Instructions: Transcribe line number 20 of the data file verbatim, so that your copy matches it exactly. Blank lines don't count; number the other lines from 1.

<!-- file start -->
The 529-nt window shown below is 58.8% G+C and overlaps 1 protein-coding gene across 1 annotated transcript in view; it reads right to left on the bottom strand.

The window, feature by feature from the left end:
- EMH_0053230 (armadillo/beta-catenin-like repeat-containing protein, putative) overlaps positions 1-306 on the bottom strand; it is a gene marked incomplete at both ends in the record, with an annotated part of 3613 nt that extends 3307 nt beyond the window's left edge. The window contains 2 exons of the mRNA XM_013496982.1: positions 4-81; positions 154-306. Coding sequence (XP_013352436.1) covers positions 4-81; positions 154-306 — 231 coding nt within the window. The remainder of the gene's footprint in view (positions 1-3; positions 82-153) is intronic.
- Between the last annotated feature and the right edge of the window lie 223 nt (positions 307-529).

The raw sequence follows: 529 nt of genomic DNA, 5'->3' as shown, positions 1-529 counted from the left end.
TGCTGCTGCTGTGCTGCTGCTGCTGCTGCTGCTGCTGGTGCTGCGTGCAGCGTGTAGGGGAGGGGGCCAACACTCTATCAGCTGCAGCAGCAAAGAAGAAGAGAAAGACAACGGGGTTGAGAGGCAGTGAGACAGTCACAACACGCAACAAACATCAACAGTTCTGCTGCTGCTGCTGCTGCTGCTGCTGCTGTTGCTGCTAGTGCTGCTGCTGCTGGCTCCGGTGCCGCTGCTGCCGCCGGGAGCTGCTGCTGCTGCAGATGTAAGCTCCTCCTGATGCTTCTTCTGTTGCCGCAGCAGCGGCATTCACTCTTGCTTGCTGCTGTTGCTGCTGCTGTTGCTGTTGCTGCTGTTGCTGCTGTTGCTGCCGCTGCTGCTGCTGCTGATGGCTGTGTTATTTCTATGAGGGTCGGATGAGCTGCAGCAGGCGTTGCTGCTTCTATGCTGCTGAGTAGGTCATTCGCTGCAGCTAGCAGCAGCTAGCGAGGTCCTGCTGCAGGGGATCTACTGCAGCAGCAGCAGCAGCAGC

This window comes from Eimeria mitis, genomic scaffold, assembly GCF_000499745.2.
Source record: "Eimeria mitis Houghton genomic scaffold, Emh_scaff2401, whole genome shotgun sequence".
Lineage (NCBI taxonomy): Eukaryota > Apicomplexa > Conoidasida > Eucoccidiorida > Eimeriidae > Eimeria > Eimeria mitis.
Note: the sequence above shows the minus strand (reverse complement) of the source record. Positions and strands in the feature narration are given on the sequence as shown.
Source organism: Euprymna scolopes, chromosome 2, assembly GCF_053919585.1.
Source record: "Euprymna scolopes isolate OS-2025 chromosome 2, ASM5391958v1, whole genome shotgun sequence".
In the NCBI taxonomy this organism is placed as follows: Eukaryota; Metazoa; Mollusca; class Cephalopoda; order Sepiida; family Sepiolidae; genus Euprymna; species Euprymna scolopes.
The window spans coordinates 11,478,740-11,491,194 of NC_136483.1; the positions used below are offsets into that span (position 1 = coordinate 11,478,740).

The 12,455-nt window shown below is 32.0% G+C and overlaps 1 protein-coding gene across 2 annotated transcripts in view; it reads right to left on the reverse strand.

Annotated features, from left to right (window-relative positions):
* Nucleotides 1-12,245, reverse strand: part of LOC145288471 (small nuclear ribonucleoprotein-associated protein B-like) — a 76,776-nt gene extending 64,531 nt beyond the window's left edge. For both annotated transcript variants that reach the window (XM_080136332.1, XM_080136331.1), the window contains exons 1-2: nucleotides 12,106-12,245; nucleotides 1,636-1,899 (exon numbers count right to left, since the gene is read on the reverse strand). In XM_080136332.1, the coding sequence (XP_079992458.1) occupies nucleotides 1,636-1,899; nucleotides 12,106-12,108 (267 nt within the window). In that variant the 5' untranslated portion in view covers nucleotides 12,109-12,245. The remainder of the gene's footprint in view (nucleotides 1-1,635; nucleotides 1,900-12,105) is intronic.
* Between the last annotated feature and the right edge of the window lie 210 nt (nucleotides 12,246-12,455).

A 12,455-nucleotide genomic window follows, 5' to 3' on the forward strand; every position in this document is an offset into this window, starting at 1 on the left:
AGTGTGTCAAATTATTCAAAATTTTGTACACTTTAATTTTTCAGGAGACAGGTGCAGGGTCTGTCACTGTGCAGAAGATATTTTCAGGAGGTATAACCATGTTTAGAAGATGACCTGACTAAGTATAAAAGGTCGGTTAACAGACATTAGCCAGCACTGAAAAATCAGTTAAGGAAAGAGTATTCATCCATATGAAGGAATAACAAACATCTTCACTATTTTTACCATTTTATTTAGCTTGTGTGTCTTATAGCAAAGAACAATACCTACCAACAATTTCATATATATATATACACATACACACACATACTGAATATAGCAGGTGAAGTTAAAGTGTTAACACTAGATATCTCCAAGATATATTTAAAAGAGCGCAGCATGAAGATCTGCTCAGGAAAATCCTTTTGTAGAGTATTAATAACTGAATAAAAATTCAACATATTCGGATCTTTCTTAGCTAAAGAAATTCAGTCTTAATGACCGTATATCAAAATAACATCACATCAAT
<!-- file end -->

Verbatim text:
AGTGTGTCAAATTATTCAAAATTTTGTACACTTTAATTTTTCAGGAGACAGGTGCAGGGTCTGTCACTGTGCAGAAGATATTTTCAGGAGGTATAACCATGTTTAGAAGATGACCTGACTAAGTATAAAAGGTCGGTTAACAGACATTAGCCAGCACTGAAAAATCAGTTAAGGAAAGAGTATTCATCCATATGAAGGAATAACAAACATCTTCACTATTTTTACCATTTTATTTAGCTTGTGTGTCTTATAGCAAAGAACAATACCTACCAACAATTTCATATATATATATACACATACACACACATACTGAATATAGCAGGTGAAGTTAAAGTGTTAACACTAGATATCTCCAAGATATATTTAAAAGAGCGCAGCATGAAGATCTGCTCAGGAAAATCCTTTTGTAGAGTATTAATAACTGAATAAAAATTCAACATATTCGGATCTTTCTTAGCTAAAGAAATTCAGTCTTAATGACCGTATATCAAAATAACATCACATCAAT